Vine, Instagram or Facebook: How did you record your 4th of July?

Marc Flores
 from  San Francisco, CA
| Published: July 5, 2013

Has Vine become your go-to app for recording moments? What about Instagram, especially now that it does video along with still photography? And do you even bother using Facebook anymore? Or do you have your Vine and Instagram accounts set up to post directly to Facebook and Twitter? While we're at it, how many Snapchat photos and videos did you send on 4th of July? 

I wrote recently on the issue of signal to noise when it comes to sharing photos and videos on social networks, but I feel like holidays could be an exception as long as we really don't go overboard. And with the rise of short videos, thanks entirely to Vine and Instagram, I'm curious whether the shift is moving toward that medium and whether anyone is taking still photos anymore.

The New York Times recently opined that reports of photography's death have been greatly exaggerated. Nick Bilton, who wrote the article, says that we're more likely to remember photos because of the way our brains work, and that we often give still images our own context. Bilton mentions that when you think of historical events like Obama's first election or 9/11, you're more likely to remember images from those events than videos (although I do vividly remember video footage of the twin towers collapsing). 

I'm hoping that Bilton is correct, and that the death of photography isn't being brought on by short videos. I have nothing against Vine and Instagram videos--I use both of those services myself--but still photography is always going to be special to me, and I think it's going to be the same for everyone else, too. Photos seem to have more of an impact on our emotions, on average, than short videos. The way we look at photos and videos is different, too. How often will you sit and stare at a photo or look at all the elements inside of it? How often will you watch a 6-second video over and over again just so you can really absorb its message? 

Our smartphones are capable of recording so many moments in our lives, whether great or insignificant, and then sharing them with our friends, family and even total strangers within seconds. When you see something really cool, like an awesome fireworks show or two playful dogs tipping over a charcoal grill, which app do you go to first when you invariably reach into your pocket for your smartphone? Is your first thought to take a picture? Or do you instinctively want to shoot video? I'd ask if you're doing a little of both, but sometimes there are moments that happen so quickly that you don't have that option.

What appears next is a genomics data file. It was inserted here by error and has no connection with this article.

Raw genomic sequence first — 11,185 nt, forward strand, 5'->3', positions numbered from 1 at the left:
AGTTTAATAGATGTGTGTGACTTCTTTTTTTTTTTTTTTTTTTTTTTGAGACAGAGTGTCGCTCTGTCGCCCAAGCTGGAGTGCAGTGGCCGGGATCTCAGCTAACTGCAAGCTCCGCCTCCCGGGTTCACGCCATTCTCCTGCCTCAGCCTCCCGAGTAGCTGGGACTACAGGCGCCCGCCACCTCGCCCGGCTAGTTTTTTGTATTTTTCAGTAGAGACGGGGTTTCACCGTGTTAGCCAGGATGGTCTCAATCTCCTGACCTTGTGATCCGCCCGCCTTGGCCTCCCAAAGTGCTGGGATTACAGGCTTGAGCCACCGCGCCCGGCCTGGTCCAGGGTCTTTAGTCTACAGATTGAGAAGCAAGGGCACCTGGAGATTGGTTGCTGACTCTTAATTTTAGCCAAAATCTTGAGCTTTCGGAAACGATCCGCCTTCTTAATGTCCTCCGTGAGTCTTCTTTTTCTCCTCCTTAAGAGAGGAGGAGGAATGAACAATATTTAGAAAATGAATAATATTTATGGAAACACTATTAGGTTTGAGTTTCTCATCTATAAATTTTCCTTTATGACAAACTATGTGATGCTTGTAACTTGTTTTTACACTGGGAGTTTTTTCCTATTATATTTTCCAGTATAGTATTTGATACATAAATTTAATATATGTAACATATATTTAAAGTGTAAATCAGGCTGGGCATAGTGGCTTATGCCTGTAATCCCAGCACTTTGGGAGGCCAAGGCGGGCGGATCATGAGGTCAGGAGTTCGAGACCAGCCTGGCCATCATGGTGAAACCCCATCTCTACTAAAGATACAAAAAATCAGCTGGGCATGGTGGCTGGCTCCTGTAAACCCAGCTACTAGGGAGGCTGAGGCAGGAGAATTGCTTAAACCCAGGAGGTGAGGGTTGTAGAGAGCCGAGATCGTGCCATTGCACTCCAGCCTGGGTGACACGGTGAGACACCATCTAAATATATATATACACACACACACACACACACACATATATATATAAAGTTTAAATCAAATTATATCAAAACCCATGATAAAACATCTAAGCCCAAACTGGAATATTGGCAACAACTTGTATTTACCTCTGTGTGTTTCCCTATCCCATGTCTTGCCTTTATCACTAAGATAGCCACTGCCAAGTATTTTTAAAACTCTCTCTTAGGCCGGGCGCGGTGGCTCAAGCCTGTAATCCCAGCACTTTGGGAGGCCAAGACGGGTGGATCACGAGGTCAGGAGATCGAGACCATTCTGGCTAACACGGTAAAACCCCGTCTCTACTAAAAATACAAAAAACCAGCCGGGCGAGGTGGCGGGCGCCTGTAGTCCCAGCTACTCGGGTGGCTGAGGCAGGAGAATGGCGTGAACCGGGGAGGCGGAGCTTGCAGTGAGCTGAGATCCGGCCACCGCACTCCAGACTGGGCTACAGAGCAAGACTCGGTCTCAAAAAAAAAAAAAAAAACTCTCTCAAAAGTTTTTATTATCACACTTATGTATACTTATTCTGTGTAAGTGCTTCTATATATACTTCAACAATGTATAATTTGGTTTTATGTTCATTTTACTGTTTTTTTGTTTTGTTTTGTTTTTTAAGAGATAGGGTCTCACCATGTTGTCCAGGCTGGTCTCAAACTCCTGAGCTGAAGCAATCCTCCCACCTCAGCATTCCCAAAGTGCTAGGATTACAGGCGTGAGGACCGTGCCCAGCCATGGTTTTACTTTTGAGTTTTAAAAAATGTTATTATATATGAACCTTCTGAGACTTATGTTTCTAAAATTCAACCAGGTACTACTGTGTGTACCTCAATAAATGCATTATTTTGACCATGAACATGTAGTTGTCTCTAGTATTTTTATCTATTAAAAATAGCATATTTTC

In between all these apps and services, there are features that allow you to have the best of both worlds, sort of. High-end Android devices like the HTC One will allow you to begin recording video immediately with the option to take still photos at any time during your video recording session. Maybe those dogs leapt over the grill instead of knocking it over, and in the moments before they reached the grill, you decided to grab your phone, anticipating something really awesome or really awful about to happen. You open the camera from your lock screen and begin recording video, then boom, the dogs jump over the grill in epic fashion. Perhaps at the peak of the jump, you click off a few photos that you can share to your social networks right away while you decide to upload the video to YouTube or Facebook later. 

I've gone on and on about how our smartphones are now powerful little tools that can create beautiful content, or record fleeting moments. Whether you're using your iPhone or Android or Windows Phone handset to make art or as a visual communications tool, your options are greater than ever. Now I'm curious to know how you use those tools and options. 

It's tough to say whether this whole short video thing is going to be a passing fad. After all, we've always had the means to record videos, but the ability to share video snippets is now easier than ever. Since it seems to be rising in popularity, are short videos becoming more natural for you to create and share? Have you switched over full time to shooting short videos only? Or are still photos still a big part of your creativity and communication? Let us know which methods you used to document your 4th of July!